Typhoid fever in most cases is not fatal. Antibiotics, such as ampicillin, chloramphenicol, trimethoprim-sulfamethoxazole, amoxicillin and ciprofloxacin, have been commonly used to treat typhoid fever in microbiology (Baron S et al.). Treatment of the disease with antibiotics reduces the case-fatality rate to approximately 1%.
When untreated, typhoid fever persists for three weeks to a month. Death occurs in between 10% and 30% of untreated cases. In some communities, however, case-fatality rates may reach as high as 47%.
Surgical treatment 
Surgery is usually indicated in cases of intestinal perforation. Most surgeons prefer simple closure of the perforation with drainage of the peritoneum. Small-bowel resection is indicated for patients with multiple perforations.
If antibiotic treatment fails to eradicate the hepatobiliary carriage, the gallbladder should be resected. Cholecystectomy is not always successful in eradicating the carrier state because of persisting hepatic infection.
Resistance to ampicillin, chloramphenicol, trimethoprim-sulfamethoxazole, and streptomycin is now common, and these agents have not been used as first–line treatment for almost twenty years. Typhoid that is resistant to these agents is known as multidrug-resistant typhoid (MDR typhoid).
Ciprofloxacin resistance is an increasing problem, especially in the Indian subcontinent and Southeast Asia. Many centres are therefore moving away from using ciprofloxacin as the first line for treating suspected typhoid originating in South America, India, Pakistan, Bangladesh, Thailand, or Vietnam. For these patients, the recommended first line treatment is ceftriaxone. It has also been suggested that azithromycin is better at treating typhoid in resistant populations than both fluoroquinolone drugs and ceftriaxone. Azithromycin significantly reduces relapse rates compared with ceftriaxone.
There is a separate problem with laboratory testing for reduced susceptibility to ciprofloxacin: current recommendations are that isolates should be tested simultaneously against ciprofloxacin (CIP) and against nalidixic acid (NAL), and that isolates that are sensitive to both CIP and NAL should be reported as "sensitive to ciprofloxacin", but that isolates testing sensitive to CIP but not to NAL should be reported as "reduced sensitivity to ciprofloxacin". However, an analysis of 271 isolates showed that around 18% of isolates with a reduced susceptibility to ciprofloxacin (MIC 0.125–1.0 mg/l) would not be picked up by this method. It is not certain how this problem can be solved, because most laboratories around the world (including the West) are dependent on disk testing and cannot test for MICs.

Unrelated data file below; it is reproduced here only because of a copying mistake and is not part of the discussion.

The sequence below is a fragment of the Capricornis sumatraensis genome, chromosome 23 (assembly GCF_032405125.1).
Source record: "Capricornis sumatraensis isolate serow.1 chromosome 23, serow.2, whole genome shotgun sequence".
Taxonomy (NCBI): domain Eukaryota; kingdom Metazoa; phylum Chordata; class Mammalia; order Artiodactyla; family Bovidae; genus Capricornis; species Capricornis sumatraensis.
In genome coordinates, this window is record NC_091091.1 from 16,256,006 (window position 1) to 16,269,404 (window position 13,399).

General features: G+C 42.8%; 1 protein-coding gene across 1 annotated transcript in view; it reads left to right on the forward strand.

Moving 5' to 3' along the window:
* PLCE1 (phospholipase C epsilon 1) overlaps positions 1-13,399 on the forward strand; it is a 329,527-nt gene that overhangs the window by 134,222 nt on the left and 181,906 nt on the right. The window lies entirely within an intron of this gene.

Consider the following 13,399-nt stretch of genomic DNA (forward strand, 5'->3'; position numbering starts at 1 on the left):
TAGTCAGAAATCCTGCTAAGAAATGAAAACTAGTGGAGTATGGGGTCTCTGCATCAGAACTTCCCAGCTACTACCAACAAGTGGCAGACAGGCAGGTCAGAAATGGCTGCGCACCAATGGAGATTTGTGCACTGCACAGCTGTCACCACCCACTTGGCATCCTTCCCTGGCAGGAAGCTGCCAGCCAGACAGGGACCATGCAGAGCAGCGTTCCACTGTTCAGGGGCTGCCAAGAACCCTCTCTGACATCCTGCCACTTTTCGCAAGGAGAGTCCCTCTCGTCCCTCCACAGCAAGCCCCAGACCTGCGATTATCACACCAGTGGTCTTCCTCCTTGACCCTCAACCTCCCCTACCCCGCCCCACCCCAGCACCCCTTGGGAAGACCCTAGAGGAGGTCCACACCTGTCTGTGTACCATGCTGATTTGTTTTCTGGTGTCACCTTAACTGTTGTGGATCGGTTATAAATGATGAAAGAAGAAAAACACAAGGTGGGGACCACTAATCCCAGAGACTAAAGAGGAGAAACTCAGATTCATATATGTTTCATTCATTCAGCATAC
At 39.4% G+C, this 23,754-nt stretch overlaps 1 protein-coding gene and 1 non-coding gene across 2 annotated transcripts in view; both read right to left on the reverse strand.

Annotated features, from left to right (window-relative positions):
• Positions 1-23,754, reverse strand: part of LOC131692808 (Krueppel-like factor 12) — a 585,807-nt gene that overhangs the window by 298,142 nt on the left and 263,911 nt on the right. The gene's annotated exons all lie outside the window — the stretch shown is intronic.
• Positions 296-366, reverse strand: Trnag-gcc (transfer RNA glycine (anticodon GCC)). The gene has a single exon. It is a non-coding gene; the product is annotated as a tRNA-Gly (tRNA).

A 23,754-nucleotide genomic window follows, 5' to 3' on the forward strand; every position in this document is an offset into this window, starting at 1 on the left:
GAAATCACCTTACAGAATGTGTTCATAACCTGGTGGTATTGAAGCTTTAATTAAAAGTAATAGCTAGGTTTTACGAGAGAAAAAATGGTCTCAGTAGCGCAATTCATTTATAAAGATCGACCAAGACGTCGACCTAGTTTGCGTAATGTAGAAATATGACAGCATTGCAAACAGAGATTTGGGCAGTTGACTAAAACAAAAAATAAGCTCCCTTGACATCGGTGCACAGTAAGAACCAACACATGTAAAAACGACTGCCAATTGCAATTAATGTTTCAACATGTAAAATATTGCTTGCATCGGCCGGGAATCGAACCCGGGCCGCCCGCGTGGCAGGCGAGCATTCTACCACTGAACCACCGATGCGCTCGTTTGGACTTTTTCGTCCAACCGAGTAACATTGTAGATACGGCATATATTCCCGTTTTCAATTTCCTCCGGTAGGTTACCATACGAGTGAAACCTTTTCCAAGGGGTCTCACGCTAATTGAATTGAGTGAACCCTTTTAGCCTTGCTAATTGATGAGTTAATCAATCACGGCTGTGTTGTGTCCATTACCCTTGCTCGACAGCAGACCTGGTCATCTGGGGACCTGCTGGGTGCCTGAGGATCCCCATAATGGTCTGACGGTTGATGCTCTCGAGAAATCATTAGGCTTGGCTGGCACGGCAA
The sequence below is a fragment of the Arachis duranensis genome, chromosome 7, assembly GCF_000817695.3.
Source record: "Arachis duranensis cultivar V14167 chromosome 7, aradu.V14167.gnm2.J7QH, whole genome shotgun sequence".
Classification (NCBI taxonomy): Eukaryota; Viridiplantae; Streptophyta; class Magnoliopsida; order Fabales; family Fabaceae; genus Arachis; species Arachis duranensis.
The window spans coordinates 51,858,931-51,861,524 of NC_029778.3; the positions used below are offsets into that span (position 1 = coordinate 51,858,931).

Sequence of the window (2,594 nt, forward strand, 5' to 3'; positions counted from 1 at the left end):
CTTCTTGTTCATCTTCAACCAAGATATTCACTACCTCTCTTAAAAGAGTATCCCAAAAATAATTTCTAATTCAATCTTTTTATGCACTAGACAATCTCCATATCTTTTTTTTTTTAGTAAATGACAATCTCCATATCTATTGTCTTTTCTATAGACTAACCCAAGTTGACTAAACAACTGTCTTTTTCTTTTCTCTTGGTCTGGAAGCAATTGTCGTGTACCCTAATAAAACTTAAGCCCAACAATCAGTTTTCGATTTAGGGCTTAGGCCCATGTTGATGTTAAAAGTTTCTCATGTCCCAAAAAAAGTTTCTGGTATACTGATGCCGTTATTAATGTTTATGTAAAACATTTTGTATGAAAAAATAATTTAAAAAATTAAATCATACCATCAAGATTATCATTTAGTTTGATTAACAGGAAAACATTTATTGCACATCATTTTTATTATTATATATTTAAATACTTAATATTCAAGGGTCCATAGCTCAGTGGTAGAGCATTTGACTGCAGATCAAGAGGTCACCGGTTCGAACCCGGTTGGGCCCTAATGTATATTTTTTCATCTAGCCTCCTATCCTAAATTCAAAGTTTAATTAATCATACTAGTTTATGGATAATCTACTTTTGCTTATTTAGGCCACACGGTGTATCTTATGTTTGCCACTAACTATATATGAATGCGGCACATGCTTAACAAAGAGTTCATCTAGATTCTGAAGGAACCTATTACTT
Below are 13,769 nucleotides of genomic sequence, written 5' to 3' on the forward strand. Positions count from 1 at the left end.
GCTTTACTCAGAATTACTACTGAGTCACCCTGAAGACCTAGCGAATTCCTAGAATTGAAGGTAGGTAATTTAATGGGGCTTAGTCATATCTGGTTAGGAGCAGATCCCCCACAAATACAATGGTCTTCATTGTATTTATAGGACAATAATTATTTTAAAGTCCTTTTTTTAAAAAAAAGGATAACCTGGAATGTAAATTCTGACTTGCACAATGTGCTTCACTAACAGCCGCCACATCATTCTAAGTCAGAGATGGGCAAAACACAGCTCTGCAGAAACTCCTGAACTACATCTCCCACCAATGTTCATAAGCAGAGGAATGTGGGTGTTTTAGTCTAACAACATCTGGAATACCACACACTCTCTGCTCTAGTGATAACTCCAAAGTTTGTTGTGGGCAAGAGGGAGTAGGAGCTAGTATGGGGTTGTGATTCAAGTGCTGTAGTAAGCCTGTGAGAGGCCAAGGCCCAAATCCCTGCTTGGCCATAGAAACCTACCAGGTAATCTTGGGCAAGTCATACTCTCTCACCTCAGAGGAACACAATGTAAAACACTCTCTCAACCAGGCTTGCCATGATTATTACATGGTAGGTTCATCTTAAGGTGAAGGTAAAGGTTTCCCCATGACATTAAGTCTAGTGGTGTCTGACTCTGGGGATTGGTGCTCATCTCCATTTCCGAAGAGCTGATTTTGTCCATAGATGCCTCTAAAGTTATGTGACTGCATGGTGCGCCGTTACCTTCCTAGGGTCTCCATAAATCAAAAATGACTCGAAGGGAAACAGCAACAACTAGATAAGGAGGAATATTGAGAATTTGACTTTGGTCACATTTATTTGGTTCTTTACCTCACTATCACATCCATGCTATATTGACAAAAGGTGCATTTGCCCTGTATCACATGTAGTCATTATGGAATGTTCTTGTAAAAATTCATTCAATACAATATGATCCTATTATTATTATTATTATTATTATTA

With an estimated 16–33 million cases of typhoid fever annually resulting in 216,000 deaths in endemic areas, the World Health Organization identifies typhoid as a serious public health problem. Its incidence is highest in children and young adults between 5 and 19 years old.
Around 430–424 BC, a devastating plague, which some believe to have been typhoid fever, killed one third of the population of Athens, including their leader Pericles. The balance of power shifted from Athens to Sparta, ending the Golden Age of Pericles that had marked Athenian dominance in the Greek ancient world. Ancient historian Thucydides also contracted the disease, but he survived to write about the plague. His writings are the primary source on this outbreak and modern academics and medical scientists consider epidemic typhus the most likely cause. In 2006 a study detected DNA sequences similar to those of the bacterium responsible for typhoid fever.